What Goes Into California's Closing Costs

In California, closing costs can vary based on the lender, where the home is located and the type of property. The following closing costs are typical for most mortgage loans in California.

Credit Reports: Lenders do a hard pull on a homebuyer's credit report to review credit history and analysis of credit ratios.

Loan Origination Fee: This is the fee lender's charge to cover the cost of processing the loan paperwork.

Inspections: Although inspections are not required for conventional loans, a lender may request a pest inspection if there is any indication of a possible problem in the appraisal.

Survey Fee: In most cases, a surveyor is hired by the lender to verify property lines.

Appraisal Fee: Lenders require an appraisal to verify the property value.

Postage or Couriers: This generally covers the cost of shipping documents between the borrower, the lender and the title company. This is one fee that can usually be negotiated down.

Attorney Fee: Although California does not require an attorney be used in the closing process, borrowers are advised to hire an attorney in order to ensure that their interests are protected.

Seller’s Closing Costs

Sellers are responsible for their own set of closing costs, which can amount to about 1% of the sale price. Sellers’ costs vary widely because some may not be required and others, such as sales commissions, can be negotiated. Costs can include fees paid to bring the property within code compliance, home inspections, a home warranty, sales commissions, property taxes, title insurance and escrow fees.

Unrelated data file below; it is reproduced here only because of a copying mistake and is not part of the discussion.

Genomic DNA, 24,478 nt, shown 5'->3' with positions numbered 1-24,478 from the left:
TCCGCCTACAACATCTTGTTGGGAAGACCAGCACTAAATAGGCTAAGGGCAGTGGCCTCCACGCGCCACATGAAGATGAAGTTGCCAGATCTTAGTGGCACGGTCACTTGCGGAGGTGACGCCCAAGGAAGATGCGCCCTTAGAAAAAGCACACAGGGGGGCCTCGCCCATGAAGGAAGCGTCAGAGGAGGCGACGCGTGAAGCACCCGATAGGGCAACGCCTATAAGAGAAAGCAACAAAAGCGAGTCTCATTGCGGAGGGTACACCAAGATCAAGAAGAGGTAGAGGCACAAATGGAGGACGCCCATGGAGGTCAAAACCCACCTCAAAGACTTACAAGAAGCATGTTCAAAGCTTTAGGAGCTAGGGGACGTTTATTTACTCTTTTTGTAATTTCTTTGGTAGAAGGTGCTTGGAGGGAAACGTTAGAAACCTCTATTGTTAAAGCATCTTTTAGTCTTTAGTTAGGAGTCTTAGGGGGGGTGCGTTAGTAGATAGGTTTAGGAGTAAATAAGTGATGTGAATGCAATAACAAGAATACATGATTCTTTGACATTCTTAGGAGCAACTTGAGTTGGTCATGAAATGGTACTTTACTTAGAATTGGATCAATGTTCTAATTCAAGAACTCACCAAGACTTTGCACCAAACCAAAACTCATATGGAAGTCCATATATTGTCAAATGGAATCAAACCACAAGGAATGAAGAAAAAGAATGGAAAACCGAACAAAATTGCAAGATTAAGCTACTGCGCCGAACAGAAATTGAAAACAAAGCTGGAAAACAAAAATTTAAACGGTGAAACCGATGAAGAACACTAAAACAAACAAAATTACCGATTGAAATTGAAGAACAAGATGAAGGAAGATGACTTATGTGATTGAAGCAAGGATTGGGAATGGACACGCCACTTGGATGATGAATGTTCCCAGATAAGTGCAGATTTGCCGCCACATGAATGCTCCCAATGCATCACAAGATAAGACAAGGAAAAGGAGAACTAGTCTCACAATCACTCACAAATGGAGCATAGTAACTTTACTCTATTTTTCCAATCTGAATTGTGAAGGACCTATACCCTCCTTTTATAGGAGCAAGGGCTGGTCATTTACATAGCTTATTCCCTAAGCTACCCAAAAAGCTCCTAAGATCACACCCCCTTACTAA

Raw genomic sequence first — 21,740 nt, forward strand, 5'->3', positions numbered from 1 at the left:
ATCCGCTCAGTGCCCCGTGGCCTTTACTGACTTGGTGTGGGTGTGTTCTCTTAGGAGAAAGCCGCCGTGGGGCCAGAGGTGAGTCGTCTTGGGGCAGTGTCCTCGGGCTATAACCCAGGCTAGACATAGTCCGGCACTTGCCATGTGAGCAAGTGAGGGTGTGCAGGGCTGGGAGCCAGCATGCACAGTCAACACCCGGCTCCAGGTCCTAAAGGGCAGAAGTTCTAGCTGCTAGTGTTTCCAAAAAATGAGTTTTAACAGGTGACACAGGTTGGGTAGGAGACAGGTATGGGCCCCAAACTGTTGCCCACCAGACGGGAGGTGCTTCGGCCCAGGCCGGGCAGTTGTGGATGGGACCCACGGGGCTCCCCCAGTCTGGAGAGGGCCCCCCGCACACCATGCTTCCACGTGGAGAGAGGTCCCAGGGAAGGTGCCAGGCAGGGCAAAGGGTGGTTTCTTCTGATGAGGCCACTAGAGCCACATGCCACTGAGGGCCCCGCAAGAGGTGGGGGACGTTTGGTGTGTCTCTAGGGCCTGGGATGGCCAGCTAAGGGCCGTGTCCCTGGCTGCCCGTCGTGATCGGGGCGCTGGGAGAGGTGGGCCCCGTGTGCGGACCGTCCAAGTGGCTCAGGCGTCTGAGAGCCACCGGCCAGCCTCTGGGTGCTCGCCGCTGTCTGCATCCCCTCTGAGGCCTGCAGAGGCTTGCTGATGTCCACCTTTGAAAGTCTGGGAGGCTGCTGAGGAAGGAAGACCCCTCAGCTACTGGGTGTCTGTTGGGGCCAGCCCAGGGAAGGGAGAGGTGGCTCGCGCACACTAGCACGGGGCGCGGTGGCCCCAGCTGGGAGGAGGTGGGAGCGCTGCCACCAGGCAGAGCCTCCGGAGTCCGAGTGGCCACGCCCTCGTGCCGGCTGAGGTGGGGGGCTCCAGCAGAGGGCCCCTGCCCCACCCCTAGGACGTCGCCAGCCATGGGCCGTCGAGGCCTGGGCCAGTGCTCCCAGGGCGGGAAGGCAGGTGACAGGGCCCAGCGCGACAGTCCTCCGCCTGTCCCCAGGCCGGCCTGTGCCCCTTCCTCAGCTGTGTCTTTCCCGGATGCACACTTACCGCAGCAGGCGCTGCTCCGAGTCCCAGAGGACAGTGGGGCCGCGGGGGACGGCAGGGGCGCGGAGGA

Colorado (CO): Average Closing Costs

Related Articles
  1. Personal Finance

    How To Negotiate Your Closing Costs

    Closing costs can't be avoided altogether, but you can lower them. While there are a lot of fixed costs, there are also variable ones you can save on.
  2. Personal Finance

    How to Lower Refinance Closing Costs

    Refinancing a mortgage can save you money but it isn't free. There are closing costs associated with a refinance and how much you pay for them depends on you.
  3. Personal Finance

    Watch Out for "Junk" Mortgage Fees